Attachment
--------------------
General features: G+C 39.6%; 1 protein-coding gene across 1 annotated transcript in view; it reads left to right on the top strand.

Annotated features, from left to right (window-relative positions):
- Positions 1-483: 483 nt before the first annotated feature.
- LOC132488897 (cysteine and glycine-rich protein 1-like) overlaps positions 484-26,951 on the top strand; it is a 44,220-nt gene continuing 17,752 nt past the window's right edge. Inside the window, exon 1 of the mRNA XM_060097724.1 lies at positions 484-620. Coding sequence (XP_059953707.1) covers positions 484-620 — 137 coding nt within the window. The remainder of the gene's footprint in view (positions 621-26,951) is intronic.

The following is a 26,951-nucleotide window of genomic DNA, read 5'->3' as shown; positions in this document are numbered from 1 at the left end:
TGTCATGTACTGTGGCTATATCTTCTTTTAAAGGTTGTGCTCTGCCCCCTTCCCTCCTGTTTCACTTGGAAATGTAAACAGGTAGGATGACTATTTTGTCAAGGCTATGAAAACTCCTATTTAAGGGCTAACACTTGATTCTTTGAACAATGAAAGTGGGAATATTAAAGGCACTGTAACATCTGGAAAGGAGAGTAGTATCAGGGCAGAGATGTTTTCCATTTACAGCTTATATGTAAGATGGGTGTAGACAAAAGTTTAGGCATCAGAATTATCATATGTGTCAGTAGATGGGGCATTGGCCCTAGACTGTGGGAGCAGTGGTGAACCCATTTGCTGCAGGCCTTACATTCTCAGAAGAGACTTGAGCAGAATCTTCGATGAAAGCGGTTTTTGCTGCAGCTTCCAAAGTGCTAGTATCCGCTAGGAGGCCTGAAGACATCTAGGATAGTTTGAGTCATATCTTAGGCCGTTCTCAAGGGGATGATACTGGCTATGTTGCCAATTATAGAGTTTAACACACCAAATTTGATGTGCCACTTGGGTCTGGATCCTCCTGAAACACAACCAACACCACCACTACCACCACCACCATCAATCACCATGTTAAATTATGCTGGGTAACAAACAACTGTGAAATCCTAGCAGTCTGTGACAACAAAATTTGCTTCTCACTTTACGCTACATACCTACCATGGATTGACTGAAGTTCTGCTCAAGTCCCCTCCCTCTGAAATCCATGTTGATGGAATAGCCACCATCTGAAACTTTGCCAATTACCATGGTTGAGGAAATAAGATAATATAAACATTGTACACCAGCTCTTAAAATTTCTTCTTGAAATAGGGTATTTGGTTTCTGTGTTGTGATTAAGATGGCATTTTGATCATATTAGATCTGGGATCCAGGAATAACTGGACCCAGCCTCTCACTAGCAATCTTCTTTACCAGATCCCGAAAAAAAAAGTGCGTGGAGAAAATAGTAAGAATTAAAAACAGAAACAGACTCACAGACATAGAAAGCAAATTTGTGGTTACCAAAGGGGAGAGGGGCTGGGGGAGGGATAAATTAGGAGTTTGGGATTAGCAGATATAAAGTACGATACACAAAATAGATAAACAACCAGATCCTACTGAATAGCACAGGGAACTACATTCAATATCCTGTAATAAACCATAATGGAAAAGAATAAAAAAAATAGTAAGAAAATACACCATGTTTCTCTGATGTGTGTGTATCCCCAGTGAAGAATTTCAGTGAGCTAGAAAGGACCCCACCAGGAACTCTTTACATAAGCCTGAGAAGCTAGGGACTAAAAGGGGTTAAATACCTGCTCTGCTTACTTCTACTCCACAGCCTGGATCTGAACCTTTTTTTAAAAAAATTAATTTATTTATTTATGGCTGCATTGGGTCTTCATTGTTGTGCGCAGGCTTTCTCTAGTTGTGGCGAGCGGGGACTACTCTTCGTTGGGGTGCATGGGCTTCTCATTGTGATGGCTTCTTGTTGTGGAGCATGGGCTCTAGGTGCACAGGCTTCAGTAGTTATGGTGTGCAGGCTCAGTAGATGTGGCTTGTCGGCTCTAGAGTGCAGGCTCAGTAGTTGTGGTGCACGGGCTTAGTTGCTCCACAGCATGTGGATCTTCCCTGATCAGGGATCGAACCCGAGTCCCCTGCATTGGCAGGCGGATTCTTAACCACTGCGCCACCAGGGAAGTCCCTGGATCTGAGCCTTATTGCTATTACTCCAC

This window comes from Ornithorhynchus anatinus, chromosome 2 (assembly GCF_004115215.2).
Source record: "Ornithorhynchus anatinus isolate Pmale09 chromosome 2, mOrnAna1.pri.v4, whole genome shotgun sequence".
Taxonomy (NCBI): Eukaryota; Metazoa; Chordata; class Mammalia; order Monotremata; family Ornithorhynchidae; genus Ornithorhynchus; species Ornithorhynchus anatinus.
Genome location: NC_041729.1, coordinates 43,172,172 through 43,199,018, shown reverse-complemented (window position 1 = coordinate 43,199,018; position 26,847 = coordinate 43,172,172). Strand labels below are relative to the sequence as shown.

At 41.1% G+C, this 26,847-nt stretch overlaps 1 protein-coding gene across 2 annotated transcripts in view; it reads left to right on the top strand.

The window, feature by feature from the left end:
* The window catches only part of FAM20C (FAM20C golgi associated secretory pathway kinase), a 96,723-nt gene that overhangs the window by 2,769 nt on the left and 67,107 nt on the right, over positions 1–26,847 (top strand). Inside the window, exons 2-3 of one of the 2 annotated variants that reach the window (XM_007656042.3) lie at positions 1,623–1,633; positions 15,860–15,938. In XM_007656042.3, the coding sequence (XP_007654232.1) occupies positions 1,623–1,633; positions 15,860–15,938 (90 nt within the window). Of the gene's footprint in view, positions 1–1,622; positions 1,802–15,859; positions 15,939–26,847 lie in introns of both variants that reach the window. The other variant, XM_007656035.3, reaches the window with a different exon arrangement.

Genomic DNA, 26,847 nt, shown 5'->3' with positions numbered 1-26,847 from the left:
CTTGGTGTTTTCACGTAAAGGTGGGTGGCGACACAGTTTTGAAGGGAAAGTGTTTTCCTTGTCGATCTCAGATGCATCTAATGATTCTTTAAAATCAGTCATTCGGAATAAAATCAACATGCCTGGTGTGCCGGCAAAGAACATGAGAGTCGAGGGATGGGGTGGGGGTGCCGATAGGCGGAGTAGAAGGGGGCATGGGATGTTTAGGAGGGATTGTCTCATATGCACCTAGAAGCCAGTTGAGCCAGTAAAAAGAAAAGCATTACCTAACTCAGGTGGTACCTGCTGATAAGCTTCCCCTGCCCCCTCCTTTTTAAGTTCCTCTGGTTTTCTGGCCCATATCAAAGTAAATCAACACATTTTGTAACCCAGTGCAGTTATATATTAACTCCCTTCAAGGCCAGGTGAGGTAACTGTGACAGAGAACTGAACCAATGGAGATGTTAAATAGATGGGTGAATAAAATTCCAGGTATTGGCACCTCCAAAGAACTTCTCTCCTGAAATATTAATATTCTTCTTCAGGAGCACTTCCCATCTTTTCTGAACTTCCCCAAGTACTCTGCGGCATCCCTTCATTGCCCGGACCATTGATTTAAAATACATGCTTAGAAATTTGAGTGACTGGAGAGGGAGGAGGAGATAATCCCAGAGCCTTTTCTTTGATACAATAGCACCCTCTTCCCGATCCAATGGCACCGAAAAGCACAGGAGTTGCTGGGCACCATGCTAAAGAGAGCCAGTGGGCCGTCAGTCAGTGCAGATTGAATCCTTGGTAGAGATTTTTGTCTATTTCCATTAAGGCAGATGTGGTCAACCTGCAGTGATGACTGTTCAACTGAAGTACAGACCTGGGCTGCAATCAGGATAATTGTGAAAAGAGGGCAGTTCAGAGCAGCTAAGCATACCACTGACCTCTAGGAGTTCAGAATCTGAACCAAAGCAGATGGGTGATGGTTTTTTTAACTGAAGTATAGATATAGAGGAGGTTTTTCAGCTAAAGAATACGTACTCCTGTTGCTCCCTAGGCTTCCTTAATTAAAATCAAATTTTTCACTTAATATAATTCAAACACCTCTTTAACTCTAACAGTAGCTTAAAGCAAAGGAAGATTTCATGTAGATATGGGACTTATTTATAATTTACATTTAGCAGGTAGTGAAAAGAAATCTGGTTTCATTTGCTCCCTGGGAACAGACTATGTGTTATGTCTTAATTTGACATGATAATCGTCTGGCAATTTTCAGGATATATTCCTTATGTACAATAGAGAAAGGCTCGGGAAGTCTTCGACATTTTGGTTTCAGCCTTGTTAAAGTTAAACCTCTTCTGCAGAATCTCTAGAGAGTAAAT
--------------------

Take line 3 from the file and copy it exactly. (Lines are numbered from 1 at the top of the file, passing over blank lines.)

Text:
- Positions 1-483: 483 nt before the first annotated feature.